Goal is to reduce use of opiates in the ER
By BETSY TAYLOR
PATERSON, N.J. — It's a Monday morning at St. Joseph's Regional Medical Center, and the emergency department is hopping. Patients arrive sick, injured and in pain, whether from a heart ailment or a wrenched back, from sickle cell disease or kidney stones.
Dr. Alexis LaPietra checks a lidocaine patch that delivers a local anesthetic to Dilia Lascarro Nieto of Garfield, N.J. Nieto came to St. Joseph's Regional Medical Center in Paterson, N.J., in early November complaining of pain in her chest and back. She was given non-opioid pain relief medications, as part of the emergency department's commitment to use alternatives to opioids, when possible.
Photo by Jennifer Brown
All of these patients — those lined up at the admissions desk and others transported in by ambulance — are seeking care and pain relief at an emergency department that in January of 2016 set out to manage acute pain without prescribing opioids whenever possible.
New Jersey, like much of the nation, is struggling with an epidemic of opioid abuse and addiction. More Americans than ever before died in 2015 from drug overdoses, and 33,091 of those deaths involved opioids, according to a December data analysis from the Office of National Drug Control Policy. These deaths are from drugs sold on the street like heroin and heroin cut with fentanyl, a synthetic opioid; and also from prescribed opioid pain medications. In New Jersey, the drug-related death count started to mount six years ago, with about 1,300 people dying from opioid-involved overdoses in 2015, the most recent year for which figures are available from the New Jersey medical examiner's office.
Dr. Alexis LaPietra is the medical director of emergency medicine pain management for St. Joseph's Healthcare System, the system that includes St. Joseph's Regional Medical Center. She opposes the widespread practice of prescribing opioids as a first-line response to pain: "It's almost like using a sledgehammer to sink a cork." And the ripple effects can capsize the lives of individuals who become addicted to the pain medication or take it differently than prescribed.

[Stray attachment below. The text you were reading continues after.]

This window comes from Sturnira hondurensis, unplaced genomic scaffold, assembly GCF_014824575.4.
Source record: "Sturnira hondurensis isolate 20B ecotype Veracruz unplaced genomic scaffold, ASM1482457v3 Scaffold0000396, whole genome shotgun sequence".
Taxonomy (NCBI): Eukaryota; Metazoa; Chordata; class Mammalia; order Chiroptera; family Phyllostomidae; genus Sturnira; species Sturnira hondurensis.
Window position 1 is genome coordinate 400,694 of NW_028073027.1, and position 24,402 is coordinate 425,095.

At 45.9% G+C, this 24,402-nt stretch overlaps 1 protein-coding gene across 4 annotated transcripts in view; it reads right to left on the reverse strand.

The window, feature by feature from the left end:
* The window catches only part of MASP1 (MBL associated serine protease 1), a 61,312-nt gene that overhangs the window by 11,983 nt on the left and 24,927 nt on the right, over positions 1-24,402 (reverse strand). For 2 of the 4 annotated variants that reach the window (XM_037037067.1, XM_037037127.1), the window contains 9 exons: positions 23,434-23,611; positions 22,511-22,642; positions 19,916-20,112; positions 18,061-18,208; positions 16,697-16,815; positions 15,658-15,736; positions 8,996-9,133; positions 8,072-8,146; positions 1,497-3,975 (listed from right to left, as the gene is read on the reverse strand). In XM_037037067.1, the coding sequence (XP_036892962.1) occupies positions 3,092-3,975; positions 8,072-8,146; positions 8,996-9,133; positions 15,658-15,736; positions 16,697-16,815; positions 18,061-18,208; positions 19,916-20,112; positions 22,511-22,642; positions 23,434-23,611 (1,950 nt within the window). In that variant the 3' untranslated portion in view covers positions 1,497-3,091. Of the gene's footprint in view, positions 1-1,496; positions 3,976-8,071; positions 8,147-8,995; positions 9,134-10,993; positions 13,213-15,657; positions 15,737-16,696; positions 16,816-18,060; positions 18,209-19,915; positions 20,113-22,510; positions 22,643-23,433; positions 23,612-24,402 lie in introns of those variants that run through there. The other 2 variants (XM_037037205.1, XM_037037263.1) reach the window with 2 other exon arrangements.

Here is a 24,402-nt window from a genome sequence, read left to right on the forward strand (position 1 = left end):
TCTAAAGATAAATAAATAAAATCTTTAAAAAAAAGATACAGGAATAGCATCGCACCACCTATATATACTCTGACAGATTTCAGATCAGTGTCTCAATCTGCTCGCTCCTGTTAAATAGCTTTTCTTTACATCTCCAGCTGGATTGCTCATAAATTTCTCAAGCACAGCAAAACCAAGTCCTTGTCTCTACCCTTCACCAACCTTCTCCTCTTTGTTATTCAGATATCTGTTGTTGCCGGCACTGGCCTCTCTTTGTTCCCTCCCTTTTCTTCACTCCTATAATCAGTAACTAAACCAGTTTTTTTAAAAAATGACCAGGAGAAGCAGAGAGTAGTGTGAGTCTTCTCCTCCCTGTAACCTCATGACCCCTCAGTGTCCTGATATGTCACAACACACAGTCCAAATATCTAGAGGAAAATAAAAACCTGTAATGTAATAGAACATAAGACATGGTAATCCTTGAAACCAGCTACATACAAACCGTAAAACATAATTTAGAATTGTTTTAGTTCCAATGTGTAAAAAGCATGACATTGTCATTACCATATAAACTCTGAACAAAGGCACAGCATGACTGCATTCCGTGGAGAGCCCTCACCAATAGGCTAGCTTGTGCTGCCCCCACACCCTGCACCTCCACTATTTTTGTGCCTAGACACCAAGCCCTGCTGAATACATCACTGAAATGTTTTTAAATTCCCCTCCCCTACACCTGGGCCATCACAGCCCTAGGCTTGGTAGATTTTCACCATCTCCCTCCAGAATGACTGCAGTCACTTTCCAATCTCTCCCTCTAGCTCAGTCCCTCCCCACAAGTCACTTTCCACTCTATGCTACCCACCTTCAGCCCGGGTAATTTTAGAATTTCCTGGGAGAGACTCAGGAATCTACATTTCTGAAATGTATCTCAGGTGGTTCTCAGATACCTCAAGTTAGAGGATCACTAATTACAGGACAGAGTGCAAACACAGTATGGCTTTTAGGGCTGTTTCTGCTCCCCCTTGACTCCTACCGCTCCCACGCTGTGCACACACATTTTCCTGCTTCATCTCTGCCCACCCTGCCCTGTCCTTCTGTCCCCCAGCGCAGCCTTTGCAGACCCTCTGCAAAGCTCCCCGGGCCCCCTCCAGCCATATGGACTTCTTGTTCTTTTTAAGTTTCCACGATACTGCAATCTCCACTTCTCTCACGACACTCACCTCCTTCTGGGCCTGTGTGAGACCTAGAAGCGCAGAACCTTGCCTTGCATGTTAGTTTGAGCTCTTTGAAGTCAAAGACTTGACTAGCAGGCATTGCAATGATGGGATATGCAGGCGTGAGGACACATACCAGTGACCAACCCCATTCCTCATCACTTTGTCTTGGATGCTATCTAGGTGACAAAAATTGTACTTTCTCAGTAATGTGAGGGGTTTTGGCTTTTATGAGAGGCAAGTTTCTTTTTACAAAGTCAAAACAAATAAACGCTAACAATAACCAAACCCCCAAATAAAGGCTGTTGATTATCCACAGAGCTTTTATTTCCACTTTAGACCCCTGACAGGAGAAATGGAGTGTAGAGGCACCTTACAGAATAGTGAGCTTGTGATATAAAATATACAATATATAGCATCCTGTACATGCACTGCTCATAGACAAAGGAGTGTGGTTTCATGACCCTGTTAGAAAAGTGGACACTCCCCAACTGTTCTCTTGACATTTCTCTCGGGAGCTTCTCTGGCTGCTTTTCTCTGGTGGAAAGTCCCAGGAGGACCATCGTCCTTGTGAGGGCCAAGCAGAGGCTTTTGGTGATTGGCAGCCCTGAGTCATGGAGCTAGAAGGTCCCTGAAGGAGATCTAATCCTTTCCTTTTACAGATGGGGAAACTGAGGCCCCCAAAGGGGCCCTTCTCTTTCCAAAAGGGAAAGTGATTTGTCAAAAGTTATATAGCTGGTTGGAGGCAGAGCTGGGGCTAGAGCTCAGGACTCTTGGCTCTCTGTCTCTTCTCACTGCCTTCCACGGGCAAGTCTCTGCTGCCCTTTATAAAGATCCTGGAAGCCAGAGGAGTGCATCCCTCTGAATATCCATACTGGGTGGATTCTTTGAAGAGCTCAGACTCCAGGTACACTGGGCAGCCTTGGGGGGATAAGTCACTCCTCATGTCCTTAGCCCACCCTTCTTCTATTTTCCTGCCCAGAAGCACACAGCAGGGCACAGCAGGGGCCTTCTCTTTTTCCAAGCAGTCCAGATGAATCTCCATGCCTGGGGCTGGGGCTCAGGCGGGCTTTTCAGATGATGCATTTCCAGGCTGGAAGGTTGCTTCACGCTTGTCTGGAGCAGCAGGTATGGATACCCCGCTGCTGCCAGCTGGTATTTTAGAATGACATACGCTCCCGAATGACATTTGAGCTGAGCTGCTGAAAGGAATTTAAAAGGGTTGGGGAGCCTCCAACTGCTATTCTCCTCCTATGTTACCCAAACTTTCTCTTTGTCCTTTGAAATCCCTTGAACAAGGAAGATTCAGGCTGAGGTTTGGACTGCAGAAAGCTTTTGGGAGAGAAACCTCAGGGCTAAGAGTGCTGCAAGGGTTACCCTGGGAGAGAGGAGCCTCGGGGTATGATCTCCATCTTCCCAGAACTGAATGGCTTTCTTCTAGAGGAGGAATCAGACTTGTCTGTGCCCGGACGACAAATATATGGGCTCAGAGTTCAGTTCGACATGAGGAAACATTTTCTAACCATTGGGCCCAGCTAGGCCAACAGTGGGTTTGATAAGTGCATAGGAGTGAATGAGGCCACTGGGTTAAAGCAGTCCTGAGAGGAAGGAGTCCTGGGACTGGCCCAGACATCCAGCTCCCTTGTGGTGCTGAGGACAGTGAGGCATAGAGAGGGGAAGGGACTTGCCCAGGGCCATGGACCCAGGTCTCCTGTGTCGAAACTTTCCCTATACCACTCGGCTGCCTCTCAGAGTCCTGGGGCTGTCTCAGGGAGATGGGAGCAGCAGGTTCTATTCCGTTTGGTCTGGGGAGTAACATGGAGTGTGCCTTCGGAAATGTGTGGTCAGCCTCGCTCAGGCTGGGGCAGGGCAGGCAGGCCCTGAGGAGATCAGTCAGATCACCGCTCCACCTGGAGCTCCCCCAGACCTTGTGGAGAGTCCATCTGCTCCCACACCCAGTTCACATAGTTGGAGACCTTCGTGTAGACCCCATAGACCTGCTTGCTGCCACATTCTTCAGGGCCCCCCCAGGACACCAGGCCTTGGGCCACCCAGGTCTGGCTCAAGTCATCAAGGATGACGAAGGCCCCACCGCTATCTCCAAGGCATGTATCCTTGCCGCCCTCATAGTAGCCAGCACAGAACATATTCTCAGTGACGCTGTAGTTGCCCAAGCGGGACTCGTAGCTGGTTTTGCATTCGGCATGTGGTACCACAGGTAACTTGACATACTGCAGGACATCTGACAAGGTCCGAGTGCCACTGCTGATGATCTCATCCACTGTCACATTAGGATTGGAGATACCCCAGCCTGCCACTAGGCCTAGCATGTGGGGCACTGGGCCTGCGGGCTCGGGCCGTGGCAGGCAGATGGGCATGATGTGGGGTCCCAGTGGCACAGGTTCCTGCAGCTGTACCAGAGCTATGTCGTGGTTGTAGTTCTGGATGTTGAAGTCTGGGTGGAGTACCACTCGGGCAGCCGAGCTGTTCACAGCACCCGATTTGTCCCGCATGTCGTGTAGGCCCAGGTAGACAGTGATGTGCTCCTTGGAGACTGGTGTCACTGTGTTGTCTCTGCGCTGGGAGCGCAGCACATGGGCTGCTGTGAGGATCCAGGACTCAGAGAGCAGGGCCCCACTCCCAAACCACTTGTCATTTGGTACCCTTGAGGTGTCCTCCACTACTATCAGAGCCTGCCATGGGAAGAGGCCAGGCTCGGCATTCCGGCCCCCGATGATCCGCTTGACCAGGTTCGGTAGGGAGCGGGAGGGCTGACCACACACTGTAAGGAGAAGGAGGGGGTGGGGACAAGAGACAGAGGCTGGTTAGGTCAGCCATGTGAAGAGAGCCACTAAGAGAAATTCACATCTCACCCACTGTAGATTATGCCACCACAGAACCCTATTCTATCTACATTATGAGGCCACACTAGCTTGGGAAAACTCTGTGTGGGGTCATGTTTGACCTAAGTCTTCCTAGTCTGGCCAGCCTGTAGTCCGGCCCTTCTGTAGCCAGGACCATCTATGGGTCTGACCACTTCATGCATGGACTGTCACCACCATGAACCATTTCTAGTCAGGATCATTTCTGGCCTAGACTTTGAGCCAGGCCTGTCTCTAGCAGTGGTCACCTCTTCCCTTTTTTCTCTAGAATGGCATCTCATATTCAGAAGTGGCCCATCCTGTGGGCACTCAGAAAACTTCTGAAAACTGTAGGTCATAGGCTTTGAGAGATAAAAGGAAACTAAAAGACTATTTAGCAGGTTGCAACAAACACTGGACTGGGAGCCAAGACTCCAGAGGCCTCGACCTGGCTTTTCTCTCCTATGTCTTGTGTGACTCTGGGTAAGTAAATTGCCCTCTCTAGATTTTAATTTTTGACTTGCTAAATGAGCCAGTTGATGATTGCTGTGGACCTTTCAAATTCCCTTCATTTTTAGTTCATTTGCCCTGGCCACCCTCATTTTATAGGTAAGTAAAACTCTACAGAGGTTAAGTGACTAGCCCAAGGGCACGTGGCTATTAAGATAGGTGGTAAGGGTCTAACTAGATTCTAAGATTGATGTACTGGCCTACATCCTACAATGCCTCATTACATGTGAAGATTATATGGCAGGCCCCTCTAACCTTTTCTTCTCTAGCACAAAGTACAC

For increasing numbers of Americans, prescription drugs serve as their first exposure to addictive substances and provide a "first stepping stone to future addictive use," writes Dr. Anna Lembke, a psychiatrist and the chief of addiction medicine at Stanford University School of Medicine in her 2016 book Drug Dealer, MD: How Doctors Were Duped, Patients Got Hooked, and Why It's So Hard to Stop. She writes that the majority of new heroin users "cite prescription opioids as their first exposure to opioids, a clear generational shift."
No more sledgehammer
St. Joseph's Regional Medical Center care providers researched best practices to find alternatives to opioids while still aggressively managing pain in the emergency room. Physicians say the change in approach to pain management at St. Joseph's Regional Medical Center has benefited patient care and created a culture change where they're more mindful about the risks and benefits of prescribing opioids in every instance.
Dr. Mark Rosenberg is a champion of St. Joseph's Regional Medical Center emergency department's cohesive effort to treat pain with alternatives to opioids. He chairs emergency medicine for St. Joseph's Healthcare System.
Photo by Jennifer Brown
Opioids continue to have appropriate uses, including for severe cancer pain or for patients in intense pain related to a recent physical trauma, said Dr. Mark Rosenberg. He chairs emergency medicine for St. Joseph's Healthcare System and is its medical director of population health. But the pain associated with certain fractures can be successfully controlled with ultrasound-guided nerve blocks. And some back pain responds well to trigger point injections, he said.